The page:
Wednesday, February 22, 2012

Posted this comment at Called to Communion ...

(Not sure if this comment will eventually be released from "moderation" there -- at least one subsequent comment has published since the comment was submitted -- but I figured I can post it here, and if Mr. Stewart wants to reply here, he's welcome.)

Mr. Stewart,
Having posted a longer reply to your post here:
Let me briefly address two of your points:
1) Amos 9:11-12 does answer the question of whether circumcision is necessary, because it refers to Gentiles who are called by the name of the Lord. That may not be perspicuous to you, but it is the reason that James quoted it.
2) In fact, the assembly did take a stand on the Scriptures (especially Amos 9:11-12) against the traditions of men (namely the traditions of the Judaizers – the men who came from James, but whose tradition was inauthentic). This demonstrates the weakness of oral tradition. If there was already phoney oral tradition in the mid-first century, how much more opportunity there was for such phoney oral tradition later on. A wise God could address this problem by providing for the Scriptures to be written (well – completed – the bulk of the Scriptures were already written) and widely disseminated rapidly.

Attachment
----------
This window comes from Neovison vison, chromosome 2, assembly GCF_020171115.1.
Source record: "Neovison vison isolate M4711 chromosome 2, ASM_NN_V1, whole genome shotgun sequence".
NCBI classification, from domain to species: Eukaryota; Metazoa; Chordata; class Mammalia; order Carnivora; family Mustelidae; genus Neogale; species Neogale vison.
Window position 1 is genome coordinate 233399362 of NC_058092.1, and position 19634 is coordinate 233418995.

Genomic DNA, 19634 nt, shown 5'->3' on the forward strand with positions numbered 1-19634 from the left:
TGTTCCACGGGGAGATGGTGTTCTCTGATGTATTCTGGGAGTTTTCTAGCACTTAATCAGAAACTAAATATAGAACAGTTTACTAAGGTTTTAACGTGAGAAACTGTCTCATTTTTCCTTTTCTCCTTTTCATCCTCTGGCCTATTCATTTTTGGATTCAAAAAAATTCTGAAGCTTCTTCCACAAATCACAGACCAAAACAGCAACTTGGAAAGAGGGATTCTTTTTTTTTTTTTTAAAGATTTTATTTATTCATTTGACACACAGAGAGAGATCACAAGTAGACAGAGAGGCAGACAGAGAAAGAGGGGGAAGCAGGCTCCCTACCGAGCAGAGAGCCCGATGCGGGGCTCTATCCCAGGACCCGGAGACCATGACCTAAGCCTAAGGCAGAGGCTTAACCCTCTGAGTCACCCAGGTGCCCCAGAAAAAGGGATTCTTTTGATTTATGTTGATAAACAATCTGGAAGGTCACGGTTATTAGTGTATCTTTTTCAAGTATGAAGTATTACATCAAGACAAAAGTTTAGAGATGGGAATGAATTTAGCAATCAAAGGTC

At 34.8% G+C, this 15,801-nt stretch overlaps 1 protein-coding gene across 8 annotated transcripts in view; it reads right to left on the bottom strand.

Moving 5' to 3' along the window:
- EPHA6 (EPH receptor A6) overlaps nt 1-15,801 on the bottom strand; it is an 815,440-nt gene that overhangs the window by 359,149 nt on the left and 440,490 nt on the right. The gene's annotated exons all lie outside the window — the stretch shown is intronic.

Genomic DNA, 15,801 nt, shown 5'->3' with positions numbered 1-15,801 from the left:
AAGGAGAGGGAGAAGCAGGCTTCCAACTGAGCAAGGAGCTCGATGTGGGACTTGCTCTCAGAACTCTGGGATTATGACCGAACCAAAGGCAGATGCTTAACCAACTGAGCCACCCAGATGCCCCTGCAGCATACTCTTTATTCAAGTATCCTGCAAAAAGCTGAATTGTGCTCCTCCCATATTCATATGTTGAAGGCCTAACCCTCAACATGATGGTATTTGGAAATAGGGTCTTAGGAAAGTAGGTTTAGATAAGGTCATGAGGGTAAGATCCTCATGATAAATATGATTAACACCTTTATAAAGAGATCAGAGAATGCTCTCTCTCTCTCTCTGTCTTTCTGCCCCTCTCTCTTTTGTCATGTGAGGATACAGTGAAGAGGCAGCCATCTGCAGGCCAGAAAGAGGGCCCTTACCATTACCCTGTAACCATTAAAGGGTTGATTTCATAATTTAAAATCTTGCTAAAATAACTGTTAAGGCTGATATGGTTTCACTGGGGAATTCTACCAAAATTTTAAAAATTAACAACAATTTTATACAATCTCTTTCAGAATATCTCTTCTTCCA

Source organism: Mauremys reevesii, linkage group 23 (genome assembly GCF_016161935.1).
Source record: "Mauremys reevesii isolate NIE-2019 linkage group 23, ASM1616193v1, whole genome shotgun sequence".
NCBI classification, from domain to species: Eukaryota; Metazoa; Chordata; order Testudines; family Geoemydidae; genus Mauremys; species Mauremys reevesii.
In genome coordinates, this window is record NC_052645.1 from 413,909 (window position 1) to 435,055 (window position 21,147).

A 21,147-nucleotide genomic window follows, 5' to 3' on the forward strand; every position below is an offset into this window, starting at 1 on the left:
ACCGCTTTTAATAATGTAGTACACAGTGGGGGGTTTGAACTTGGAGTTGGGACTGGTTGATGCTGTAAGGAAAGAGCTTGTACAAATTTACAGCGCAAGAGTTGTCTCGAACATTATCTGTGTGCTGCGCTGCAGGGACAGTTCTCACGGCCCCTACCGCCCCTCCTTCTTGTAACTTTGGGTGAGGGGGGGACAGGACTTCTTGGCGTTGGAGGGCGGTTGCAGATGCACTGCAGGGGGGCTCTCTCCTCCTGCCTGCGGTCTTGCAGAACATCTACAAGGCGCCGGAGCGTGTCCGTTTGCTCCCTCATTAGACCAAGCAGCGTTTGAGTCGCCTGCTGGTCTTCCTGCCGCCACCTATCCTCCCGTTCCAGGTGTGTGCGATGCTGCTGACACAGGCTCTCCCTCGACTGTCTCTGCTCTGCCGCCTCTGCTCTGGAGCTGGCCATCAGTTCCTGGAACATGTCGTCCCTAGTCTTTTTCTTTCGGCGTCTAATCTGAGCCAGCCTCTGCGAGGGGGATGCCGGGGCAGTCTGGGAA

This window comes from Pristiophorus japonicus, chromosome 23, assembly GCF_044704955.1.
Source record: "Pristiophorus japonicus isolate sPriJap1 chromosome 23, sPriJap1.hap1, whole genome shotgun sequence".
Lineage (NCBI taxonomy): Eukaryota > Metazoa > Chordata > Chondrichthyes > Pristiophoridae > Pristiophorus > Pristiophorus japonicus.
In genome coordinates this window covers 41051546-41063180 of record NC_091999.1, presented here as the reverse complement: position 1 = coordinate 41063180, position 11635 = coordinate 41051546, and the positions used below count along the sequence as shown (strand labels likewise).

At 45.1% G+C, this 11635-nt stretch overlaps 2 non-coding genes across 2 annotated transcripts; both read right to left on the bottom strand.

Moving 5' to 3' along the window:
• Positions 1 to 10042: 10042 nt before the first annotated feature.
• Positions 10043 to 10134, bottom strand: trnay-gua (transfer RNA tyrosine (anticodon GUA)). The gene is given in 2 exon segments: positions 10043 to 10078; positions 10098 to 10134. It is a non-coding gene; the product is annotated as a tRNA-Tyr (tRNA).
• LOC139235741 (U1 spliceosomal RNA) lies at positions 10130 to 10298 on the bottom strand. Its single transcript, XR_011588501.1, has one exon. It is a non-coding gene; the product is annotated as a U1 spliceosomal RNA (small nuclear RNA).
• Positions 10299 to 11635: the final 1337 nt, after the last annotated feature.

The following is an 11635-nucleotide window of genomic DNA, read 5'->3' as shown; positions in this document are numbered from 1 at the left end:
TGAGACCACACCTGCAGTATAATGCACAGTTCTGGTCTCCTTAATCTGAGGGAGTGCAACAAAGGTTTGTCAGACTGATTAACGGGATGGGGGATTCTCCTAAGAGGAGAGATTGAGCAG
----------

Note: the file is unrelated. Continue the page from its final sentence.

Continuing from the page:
In fact, God did use this approach. The Scriptures are able to throughly furnish the man of God unto every good work. That’s why were able to reject claims that the papacy was a divine institution even before RC historians (such as Robert Eno and Francis Sullivan) and non-RC historians (like Peter Lampe) demonstrated historically that the papacy was a development.
Tradition of man or Scriptural teaching? Those are the options you have today, since you cannot summon a council of the apostles to ask them whether they transmitted an oral tradition of the bodily assumption of Mary, of her immaculate conception, of her perpetual virginity, of transubstantitation, of purgatory, of prayers to Mary, or prayers to the saints, of worshiping of God by images, and so on and so forth — and if you make an historical inquiry, you will find it clear that at least some of those things do not extend back to the apostles.
So, will you hear Scripture and tradition? Or will you reject history and tradition in favor of the teachings of Vatican I?

No comments: